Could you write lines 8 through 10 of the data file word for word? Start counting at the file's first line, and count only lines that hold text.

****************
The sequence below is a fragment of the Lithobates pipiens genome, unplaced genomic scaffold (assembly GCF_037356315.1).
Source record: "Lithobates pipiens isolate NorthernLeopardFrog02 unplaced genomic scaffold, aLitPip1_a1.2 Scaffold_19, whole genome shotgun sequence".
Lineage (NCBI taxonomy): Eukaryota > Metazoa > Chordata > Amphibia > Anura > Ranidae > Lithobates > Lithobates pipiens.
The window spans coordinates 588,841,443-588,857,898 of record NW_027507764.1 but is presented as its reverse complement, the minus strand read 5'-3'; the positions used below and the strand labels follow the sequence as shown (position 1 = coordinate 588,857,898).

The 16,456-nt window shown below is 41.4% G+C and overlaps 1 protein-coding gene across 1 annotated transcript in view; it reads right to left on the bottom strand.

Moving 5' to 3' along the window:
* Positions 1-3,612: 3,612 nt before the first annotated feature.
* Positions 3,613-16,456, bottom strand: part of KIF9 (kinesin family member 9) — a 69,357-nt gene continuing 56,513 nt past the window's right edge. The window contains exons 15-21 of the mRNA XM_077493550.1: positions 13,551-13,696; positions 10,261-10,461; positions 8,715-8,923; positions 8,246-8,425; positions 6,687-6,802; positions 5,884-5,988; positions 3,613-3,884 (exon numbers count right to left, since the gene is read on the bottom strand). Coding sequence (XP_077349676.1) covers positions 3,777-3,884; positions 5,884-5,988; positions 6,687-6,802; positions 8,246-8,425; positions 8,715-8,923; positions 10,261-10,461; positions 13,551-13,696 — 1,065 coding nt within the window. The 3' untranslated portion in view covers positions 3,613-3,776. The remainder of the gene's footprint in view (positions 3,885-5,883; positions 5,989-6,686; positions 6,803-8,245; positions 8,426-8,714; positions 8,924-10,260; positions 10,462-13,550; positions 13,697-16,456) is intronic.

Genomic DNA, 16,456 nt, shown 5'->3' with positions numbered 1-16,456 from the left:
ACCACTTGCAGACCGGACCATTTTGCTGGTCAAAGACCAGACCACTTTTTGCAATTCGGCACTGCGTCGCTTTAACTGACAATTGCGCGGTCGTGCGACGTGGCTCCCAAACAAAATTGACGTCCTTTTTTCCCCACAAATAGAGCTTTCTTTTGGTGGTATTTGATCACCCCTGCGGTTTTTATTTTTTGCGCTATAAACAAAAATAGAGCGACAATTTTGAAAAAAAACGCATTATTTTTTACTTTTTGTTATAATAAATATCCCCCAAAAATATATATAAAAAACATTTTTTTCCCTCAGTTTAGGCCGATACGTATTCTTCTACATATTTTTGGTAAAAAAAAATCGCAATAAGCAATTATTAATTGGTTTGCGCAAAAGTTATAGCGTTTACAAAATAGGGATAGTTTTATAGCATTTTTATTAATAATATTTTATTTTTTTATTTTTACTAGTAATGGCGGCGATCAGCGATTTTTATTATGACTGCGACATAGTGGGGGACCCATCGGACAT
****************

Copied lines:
* Positions 3,613-16,456, bottom strand: part of KIF9 (kinesin family member 9) — a 69,357-nt gene continuing 56,513 nt past the window's right edge. The window contains exons 15-21 of the mRNA XM_077493550.1: positions 13,551-13,696; positions 10,261-10,461; positions 8,715-8,923; positions 8,246-8,425; positions 6,687-6,802; positions 5,884-5,988; positions 3,613-3,884 (exon numbers count right to left, since the gene is read on the bottom strand). Coding sequence (XP_077349676.1) covers positions 3,777-3,884; positions 5,884-5,988; positions 6,687-6,802; positions 8,246-8,425; positions 8,715-8,923; positions 10,261-10,461; positions 13,551-13,696 — 1,065 coding nt within the window. The 3' untranslated portion in view covers positions 3,613-3,776. The remainder of the gene's footprint in view (positions 3,885-5,883; positions 5,989-6,686; positions 6,803-8,245; positions 8,426-8,714; positions 8,924-10,260; positions 10,462-13,550; positions 13,697-16,456) is intronic.

Genomic DNA, 16,456 nt, shown 5'->3' with positions numbered 1-16,456 from the left:
ACCACTTGCAGACCGGACCATTTTGCTGGTCAAAGACCAGACCACTTTTTGCAATTCGGCACTGCGTCGCTTTAACTGACAATTGCGCGGTCGTGCGACGTGGCTCCCAAACAAAATTGACGTCCTTTTTTCCCCACAAATAGAGCTTTCTTTTGGTGGTATTTGATCACCCCTGCGGTTTTTATTTTTTGCGCTATAAACAAAAATAGAGCGACAATTTTGAAAAAAAACGCATTATTTTTTACTTTTTGTTATAATAAATATCCCCCAAAAATATATATAAAAAACATTTTTTTCCCTCAGTTTAGGCCGATACGTATTCTTCTACATATTTTTGGTAAAAAAAAATCGCAATAAGCAATTATTAATTGGTTTGCGCAAAAGTTATAGCGTTTACAAAATAGGGATAGTTTTATAGCATTTTTATTAATAATATTTTATTTTTTTATTTTTACTAGTAATGGCGGCGATCAGCGATTTTTATTATGACTGCGACATAGTGGGGGACCCATCGGACAT